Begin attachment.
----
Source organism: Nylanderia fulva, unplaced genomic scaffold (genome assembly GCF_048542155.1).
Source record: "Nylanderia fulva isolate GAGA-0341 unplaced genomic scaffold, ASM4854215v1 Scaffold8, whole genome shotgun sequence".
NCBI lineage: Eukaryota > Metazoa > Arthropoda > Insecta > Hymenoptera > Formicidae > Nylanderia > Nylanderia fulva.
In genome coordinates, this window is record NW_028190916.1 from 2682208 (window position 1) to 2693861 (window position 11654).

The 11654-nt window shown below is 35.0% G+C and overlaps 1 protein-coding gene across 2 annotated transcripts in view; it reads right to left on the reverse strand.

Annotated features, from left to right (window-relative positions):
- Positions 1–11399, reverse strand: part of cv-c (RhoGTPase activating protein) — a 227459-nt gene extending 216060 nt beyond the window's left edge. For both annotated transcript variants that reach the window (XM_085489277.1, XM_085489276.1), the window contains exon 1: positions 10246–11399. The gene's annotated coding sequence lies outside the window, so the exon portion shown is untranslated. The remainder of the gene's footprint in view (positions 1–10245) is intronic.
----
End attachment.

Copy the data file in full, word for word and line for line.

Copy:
Source organism: Nylanderia fulva, unplaced genomic scaffold (genome assembly GCF_048542155.1).
Source record: "Nylanderia fulva isolate GAGA-0341 unplaced genomic scaffold, ASM4854215v1 Scaffold8, whole genome shotgun sequence".
NCBI lineage: Eukaryota > Metazoa > Arthropoda > Insecta > Hymenoptera > Formicidae > Nylanderia > Nylanderia fulva.
In genome coordinates, this window is record NW_028190916.1 from 2682208 (window position 1) to 2693861 (window position 11654).

The 11654-nt window shown below is 35.0% G+C and overlaps 1 protein-coding gene across 2 annotated transcripts in view; it reads right to left on the reverse strand.

Annotated features, from left to right (window-relative positions):
- Positions 1–11399, reverse strand: part of cv-c (RhoGTPase activating protein) — a 227459-nt gene extending 216060 nt beyond the window's left edge. For both annotated transcript variants that reach the window (XM_085489277.1, XM_085489276.1), the window contains exon 1: positions 10246–11399. The gene's annotated coding sequence lies outside the window, so the exon portion shown is untranslated. The remainder of the gene's footprint in view (positions 1–10245) is intronic.